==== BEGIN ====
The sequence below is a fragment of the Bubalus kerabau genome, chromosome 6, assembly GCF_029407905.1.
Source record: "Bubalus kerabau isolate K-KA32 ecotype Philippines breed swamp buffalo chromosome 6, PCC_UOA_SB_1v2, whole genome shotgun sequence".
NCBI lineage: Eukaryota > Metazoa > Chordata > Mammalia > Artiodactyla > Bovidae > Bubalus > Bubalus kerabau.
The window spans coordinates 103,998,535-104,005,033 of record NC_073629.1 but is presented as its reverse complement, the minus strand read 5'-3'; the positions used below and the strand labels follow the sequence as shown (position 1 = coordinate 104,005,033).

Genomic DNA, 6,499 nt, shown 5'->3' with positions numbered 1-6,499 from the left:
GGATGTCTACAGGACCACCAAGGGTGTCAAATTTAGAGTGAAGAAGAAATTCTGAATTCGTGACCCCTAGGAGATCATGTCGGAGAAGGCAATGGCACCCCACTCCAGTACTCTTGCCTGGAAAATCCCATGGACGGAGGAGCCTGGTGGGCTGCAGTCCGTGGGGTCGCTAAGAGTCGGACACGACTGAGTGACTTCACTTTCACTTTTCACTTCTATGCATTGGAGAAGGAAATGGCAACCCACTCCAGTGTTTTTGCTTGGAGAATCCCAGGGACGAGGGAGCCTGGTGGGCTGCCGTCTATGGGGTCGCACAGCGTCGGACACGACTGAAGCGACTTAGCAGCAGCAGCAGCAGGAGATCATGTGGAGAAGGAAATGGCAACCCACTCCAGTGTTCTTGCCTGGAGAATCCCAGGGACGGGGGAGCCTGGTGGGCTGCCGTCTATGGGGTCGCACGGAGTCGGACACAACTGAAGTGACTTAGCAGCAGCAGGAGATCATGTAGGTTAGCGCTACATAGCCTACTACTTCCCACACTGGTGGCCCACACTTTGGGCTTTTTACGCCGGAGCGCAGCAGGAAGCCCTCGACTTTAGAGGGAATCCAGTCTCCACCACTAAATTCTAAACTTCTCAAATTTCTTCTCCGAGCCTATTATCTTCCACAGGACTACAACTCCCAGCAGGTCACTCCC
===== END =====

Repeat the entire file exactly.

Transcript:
The sequence below is a fragment of the Bubalus kerabau genome, chromosome 6, assembly GCF_029407905.1.
Source record: "Bubalus kerabau isolate K-KA32 ecotype Philippines breed swamp buffalo chromosome 6, PCC_UOA_SB_1v2, whole genome shotgun sequence".
NCBI lineage: Eukaryota > Metazoa > Chordata > Mammalia > Artiodactyla > Bovidae > Bubalus > Bubalus kerabau.
The window spans coordinates 103,998,535-104,005,033 of record NC_073629.1 but is presented as its reverse complement, the minus strand read 5'-3'; the positions used below and the strand labels follow the sequence as shown (position 1 = coordinate 104,005,033).

Genomic DNA, 6,499 nt, shown 5'->3' with positions numbered 1-6,499 from the left:
GGATGTCTACAGGACCACCAAGGGTGTCAAATTTAGAGTGAAGAAGAAATTCTGAATTCGTGACCCCTAGGAGATCATGTCGGAGAAGGCAATGGCACCCCACTCCAGTACTCTTGCCTGGAAAATCCCATGGACGGAGGAGCCTGGTGGGCTGCAGTCCGTGGGGTCGCTAAGAGTCGGACACGACTGAGTGACTTCACTTTCACTTTTCACTTCTATGCATTGGAGAAGGAAATGGCAACCCACTCCAGTGTTTTTGCTTGGAGAATCCCAGGGACGAGGGAGCCTGGTGGGCTGCCGTCTATGGGGTCGCACAGCGTCGGACACGACTGAAGCGACTTAGCAGCAGCAGCAGCAGGAGATCATGTGGAGAAGGAAATGGCAACCCACTCCAGTGTTCTTGCCTGGAGAATCCCAGGGACGGGGGAGCCTGGTGGGCTGCCGTCTATGGGGTCGCACGGAGTCGGACACAACTGAAGTGACTTAGCAGCAGCAGGAGATCATGTAGGTTAGCGCTACATAGCCTACTACTTCCCACACTGGTGGCCCACACTTTGGGCTTTTTACGCCGGAGCGCAGCAGGAAGCCCTCGACTTTAGAGGGAATCCAGTCTCCACCACTAAATTCTAAACTTCTCAAATTTCTTCTCCGAGCCTATTATCTTCCACAGGACTACAACTCCCAGCAGGTCACTCCC